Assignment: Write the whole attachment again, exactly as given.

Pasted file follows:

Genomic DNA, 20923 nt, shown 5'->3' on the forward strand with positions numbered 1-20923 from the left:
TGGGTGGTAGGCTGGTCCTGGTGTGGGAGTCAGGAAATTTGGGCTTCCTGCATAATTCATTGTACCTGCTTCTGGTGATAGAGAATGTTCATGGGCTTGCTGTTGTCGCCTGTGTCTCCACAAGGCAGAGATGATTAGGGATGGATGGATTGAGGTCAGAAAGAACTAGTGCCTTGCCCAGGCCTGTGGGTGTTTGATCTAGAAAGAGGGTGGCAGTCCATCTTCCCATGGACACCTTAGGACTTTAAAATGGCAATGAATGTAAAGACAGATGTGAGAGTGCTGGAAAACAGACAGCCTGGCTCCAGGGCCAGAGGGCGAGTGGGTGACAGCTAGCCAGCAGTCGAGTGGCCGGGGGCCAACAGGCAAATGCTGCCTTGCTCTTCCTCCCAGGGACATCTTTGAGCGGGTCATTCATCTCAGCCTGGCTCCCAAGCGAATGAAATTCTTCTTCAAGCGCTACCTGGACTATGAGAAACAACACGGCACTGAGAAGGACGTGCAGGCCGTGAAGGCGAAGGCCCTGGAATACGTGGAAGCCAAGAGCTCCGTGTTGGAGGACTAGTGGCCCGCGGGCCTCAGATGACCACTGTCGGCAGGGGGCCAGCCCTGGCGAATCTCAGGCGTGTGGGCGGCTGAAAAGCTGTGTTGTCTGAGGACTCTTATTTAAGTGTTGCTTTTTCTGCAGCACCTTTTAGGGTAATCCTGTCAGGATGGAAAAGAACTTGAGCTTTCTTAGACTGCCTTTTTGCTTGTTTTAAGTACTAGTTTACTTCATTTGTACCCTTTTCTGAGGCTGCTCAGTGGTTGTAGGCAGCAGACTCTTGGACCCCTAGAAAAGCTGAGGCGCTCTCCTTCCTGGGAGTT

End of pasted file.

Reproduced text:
Genomic DNA, 20923 nt, shown 5'->3' on the forward strand with positions numbered 1-20923 from the left:
TGGGTGGTAGGCTGGTCCTGGTGTGGGAGTCAGGAAATTTGGGCTTCCTGCATAATTCATTGTACCTGCTTCTGGTGATAGAGAATGTTCATGGGCTTGCTGTTGTCGCCTGTGTCTCCACAAGGCAGAGATGATTAGGGATGGATGGATTGAGGTCAGAAAGAACTAGTGCCTTGCCCAGGCCTGTGGGTGTTTGATCTAGAAAGAGGGTGGCAGTCCATCTTCCCATGGACACCTTAGGACTTTAAAATGGCAATGAATGTAAAGACAGATGTGAGAGTGCTGGAAAACAGACAGCCTGGCTCCAGGGCCAGAGGGCGAGTGGGTGACAGCTAGCCAGCAGTCGAGTGGCCGGGGGCCAACAGGCAAATGCTGCCTTGCTCTTCCTCCCAGGGACATCTTTGAGCGGGTCATTCATCTCAGCCTGGCTCCCAAGCGAATGAAATTCTTCTTCAAGCGCTACCTGGACTATGAGAAACAACACGGCACTGAGAAGGACGTGCAGGCCGTGAAGGCGAAGGCCCTGGAATACGTGGAAGCCAAGAGCTCCGTGTTGGAGGACTAGTGGCCCGCGGGCCTCAGATGACCACTGTCGGCAGGGGGCCAGCCCTGGCGAATCTCAGGCGTGTGGGCGGCTGAAAAGCTGTGTTGTCTGAGGACTCTTATTTAAGTGTTGCTTTTTCTGCAGCACCTTTTAGGGTAATCCTGTCAGGATGGAAAAGAACTTGAGCTTTCTTAGACTGCCTTTTTGCTTGTTTTAAGTACTAGTTTACTTCATTTGTACCCTTTTCTGAGGCTGCTCAGTGGTTGTAGGCAGCAGACTCTTGGACCCCTAGAAAAGCTGAGGCGCTCTCCTTCCTGGGAGTT